Plaster is a protective building material traditionally used to coat walls and ceilings, which are often then covered with decorative paint or wallpaper.
But architects and designers can also leave a room’s plaster exposed to reduce the cost of a project or create a more rugged visual effect.
From a bright cottage extension in Australia to a renovated rooftop apartment in Israel, here are ten examples of residential projects with textured plaster walls that complement the rest of their interior designs.
This is the latest in our lookbooks series, which provides visual inspiration from Dezeen’s archive. For more inspiration see previous lookbooks showcasing compact bedrooms, white kitchens and escapist holiday homes.
Curved plaster walls create a sculptural composition in Radius House, a residential project in Los Angeles’ Venice Beach designed by local studio Pentagon.
Pared-back in colour but dynamically shaped, the walls intend to create an eye-catching backdrop for more contrasting interior elements, such as a walnut grand staircase.
“The Venetian plaster walls give the residence a luminous continuity and a handcrafted quality throughout,” said Pentagon.
Walls covered in plaster by Kamp Studios join linen fabric and marble finishes to create this mid-century Long Island home’s pale interior palette.
New York designer Athena Calderone owns and lives in the dwelling, which she updated to showcase a mixture of contemporary and vintage furniture.
“The walls were just crisp white, and I wanted to make them plaster and a bit warmer and creamier, so that really changed the house a lot,” explained Calderone.
The warm-hued, textured walls feature British Gypsum Multifinish – a plaster that the studio defined as “banal” – which saved on the cost of paint and created an eclectic canvas for the occupant’s collection of art and design objects.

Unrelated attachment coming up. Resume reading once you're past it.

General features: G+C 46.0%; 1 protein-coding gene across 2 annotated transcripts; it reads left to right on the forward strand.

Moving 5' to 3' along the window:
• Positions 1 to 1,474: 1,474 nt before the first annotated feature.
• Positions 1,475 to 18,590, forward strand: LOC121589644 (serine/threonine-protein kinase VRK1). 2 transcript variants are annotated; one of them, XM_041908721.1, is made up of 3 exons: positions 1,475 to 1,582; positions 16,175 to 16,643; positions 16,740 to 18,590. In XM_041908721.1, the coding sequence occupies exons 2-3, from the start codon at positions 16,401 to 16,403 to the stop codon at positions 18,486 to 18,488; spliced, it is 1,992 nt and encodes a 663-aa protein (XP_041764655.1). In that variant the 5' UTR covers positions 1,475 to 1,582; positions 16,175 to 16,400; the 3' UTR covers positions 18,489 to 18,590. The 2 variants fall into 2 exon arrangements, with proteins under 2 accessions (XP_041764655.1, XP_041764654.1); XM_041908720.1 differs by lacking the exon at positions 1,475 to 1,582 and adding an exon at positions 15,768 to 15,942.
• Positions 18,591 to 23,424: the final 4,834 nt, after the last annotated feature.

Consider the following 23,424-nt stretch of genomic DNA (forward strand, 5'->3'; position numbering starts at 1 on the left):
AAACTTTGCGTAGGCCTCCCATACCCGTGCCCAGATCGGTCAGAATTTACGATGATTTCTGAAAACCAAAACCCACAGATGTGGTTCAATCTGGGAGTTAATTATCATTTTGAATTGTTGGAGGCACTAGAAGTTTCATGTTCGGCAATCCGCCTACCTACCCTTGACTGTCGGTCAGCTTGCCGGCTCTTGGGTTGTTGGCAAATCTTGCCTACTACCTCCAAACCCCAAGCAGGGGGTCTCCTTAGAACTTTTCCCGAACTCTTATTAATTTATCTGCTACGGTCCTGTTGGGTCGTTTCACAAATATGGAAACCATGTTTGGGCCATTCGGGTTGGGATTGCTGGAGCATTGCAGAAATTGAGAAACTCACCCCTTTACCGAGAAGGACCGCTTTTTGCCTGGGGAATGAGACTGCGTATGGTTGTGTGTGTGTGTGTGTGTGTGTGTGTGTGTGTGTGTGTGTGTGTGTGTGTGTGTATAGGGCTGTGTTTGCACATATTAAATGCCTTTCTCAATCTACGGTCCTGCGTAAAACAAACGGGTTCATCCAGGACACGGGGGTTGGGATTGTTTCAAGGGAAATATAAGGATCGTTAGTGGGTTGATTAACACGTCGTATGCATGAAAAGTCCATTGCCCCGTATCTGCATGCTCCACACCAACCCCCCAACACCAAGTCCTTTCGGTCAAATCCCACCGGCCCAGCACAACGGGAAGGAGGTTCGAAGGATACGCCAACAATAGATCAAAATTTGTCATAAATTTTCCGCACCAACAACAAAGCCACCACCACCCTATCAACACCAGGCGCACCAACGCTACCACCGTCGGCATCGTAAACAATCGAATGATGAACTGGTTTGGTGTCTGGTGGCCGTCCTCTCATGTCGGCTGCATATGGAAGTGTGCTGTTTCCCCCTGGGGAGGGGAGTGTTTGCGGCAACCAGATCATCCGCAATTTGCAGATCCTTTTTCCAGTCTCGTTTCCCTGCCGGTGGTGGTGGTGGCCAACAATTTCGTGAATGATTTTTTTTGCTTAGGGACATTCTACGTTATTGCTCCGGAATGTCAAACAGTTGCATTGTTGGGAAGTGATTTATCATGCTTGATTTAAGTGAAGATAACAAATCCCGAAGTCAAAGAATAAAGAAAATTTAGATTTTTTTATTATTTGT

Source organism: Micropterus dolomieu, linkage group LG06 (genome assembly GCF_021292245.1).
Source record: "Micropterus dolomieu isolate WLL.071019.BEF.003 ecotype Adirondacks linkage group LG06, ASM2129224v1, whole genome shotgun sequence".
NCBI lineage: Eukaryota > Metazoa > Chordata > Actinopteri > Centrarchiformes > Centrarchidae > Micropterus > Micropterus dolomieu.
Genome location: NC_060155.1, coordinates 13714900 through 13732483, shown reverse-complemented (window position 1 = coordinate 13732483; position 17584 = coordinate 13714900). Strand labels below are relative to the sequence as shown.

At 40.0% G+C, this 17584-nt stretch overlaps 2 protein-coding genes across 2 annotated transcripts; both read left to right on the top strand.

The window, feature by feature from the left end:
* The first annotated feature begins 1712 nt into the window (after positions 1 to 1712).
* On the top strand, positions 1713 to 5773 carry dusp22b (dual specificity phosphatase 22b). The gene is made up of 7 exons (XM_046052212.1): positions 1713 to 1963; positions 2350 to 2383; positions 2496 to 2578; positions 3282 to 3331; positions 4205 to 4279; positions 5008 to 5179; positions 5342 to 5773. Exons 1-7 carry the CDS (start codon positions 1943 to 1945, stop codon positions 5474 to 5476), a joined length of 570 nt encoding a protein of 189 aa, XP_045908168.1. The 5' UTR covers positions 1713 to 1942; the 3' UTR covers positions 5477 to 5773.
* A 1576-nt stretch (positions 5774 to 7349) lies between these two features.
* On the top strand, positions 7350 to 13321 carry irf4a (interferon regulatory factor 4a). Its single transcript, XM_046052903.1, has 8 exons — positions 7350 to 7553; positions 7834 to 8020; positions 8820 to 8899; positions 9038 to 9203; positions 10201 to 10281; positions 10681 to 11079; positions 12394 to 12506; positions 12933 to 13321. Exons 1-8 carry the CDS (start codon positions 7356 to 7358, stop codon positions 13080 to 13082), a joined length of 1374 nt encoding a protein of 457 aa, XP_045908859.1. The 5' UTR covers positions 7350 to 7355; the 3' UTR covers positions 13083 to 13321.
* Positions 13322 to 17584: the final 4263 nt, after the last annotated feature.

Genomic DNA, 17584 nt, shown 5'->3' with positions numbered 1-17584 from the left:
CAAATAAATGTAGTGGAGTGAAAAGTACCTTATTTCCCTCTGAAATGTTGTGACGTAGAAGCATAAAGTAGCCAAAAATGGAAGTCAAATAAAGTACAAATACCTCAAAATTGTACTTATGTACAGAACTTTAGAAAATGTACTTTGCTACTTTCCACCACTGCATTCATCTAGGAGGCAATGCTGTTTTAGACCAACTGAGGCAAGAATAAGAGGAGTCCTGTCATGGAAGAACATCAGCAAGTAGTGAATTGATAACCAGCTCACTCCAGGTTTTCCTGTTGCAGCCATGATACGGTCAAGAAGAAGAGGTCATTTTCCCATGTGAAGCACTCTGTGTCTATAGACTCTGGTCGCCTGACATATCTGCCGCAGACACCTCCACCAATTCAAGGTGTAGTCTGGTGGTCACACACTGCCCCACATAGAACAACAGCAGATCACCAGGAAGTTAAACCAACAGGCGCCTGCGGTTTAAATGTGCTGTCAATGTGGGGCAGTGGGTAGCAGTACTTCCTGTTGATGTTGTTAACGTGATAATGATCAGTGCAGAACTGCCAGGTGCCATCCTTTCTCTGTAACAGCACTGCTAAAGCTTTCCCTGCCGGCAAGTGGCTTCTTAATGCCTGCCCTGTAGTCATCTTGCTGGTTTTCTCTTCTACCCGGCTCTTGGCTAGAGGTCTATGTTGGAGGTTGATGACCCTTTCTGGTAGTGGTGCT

Another residential project that celebrates white plaster walls, Plaster Fun House is a south Australian cottage with an extension characterised by terrazzo and playfully-arched windows and doors.
Sans-Arc Studio took cues from the aesthetic of 1930s cruise liners by incorporating art deco and P&O architecture-style design elements into the extension, which intends to stand out against the neighbourhood’s more commonplace brown-brick houses.
Swedish architect Karin Matz refurbished the open-plan space for herself. It fits a kitchen on one side and a bedroom on the other, interrupted only by a central bathroom.
According to Matz, HB6B’s peeling walls were designed to maintain “the previous layers and stories” of the apartment, which also features low-hanging lights at different levels.
Designed by architect Edgardo Maraveggio for his ex-wife, the thick, textured plaster that covers Marciel’s House in Córdoba also forms its brightly-coloured interior canvas.
Vivid artworks and furnishings complete the living space, which reveals the yellow waffle-slab roof that tops the dwelling and extends over its front patio.
The ancient limestone buildings of the Israeli city Jaffa informed this rooftop apartment renovated by Gitai Architects, which is characterised by three curved plaster walls that blend into pale floors.
The walls were covered in plaster and shaped to soften Jaffa Roofhouse’s existing boxy shell. Their appearance changes from shades of gold to lavender as the sun rises and sets across the city.
The home has lime-plaster walls designed to provide a minimal interior setting and focus attention on the surrounding forest views, which can be seen from rectilinear glass windows.
Italian architect Antonio Cardillo used the geometric ratio of the golden section to design a horizontal division that separates House of Dust’s living spaces with contemporary furniture from its statement plaster features.
Explaining what informed the project, Cardillo said, “[I was] craving for primordial caverns, for Renaissance grotesques, for nymphaeums in Doria Pamphilj, for faintly Liberty facades in the streets off Via Veneto”.
Layers of paint and wallpaper were removed to expose patinated plaster, while the studio also used off-the-shelf materials to create industrial-looking but affordable interiors.
“We used the palette that was already there but was hidden, so if we uncovered a wall and there was brick behind it we left it and tidied it up,” added Huang.
“The things that were already there just needed to be uncovered and paired with the right materials.”
This is the latest in our series of lookbooks providing curated visual inspiration from Dezeen’s image archive. For more inspiration see previous lookbooks showcasing plant-filled hotels, self-designed studios by architects and designers and interiors with room dividers in place of walls.
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